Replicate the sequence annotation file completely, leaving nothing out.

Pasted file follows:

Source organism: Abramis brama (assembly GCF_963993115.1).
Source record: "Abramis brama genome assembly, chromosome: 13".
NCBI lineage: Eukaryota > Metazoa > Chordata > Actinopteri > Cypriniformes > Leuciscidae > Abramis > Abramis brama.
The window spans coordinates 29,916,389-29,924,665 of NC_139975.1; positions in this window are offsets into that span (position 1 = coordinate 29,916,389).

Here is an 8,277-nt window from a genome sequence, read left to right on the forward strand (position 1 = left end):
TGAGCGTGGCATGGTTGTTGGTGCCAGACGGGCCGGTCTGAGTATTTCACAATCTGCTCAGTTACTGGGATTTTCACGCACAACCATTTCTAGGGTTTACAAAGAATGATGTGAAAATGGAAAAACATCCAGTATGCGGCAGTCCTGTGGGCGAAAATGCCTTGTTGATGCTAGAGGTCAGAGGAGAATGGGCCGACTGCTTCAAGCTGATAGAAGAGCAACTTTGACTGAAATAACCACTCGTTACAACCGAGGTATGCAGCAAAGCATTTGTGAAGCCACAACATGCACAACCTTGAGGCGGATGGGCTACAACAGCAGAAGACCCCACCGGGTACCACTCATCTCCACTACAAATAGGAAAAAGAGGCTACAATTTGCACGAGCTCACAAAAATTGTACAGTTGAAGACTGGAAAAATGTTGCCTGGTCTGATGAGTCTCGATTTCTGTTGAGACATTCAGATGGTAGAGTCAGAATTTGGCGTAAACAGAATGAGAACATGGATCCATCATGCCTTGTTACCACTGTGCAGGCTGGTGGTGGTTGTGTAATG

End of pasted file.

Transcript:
Source organism: Abramis brama (assembly GCF_963993115.1).
Source record: "Abramis brama genome assembly, chromosome: 13".
NCBI lineage: Eukaryota > Metazoa > Chordata > Actinopteri > Cypriniformes > Leuciscidae > Abramis > Abramis brama.
The window spans coordinates 29,916,389-29,924,665 of NC_139975.1; positions in this window are offsets into that span (position 1 = coordinate 29,916,389).

Here is an 8,277-nt window from a genome sequence, read left to right on the forward strand (position 1 = left end):
TGAGCGTGGCATGGTTGTTGGTGCCAGACGGGCCGGTCTGAGTATTTCACAATCTGCTCAGTTACTGGGATTTTCACGCACAACCATTTCTAGGGTTTACAAAGAATGATGTGAAAATGGAAAAACATCCAGTATGCGGCAGTCCTGTGGGCGAAAATGCCTTGTTGATGCTAGAGGTCAGAGGAGAATGGGCCGACTGCTTCAAGCTGATAGAAGAGCAACTTTGACTGAAATAACCACTCGTTACAACCGAGGTATGCAGCAAAGCATTTGTGAAGCCACAACATGCACAACCTTGAGGCGGATGGGCTACAACAGCAGAAGACCCCACCGGGTACCACTCATCTCCACTACAAATAGGAAAAAGAGGCTACAATTTGCACGAGCTCACAAAAATTGTACAGTTGAAGACTGGAAAAATGTTGCCTGGTCTGATGAGTCTCGATTTCTGTTGAGACATTCAGATGGTAGAGTCAGAATTTGGCGTAAACAGAATGAGAACATGGATCCATCATGCCTTGTTACCACTGTGCAGGCTGGTGGTGGTTGTGTAATG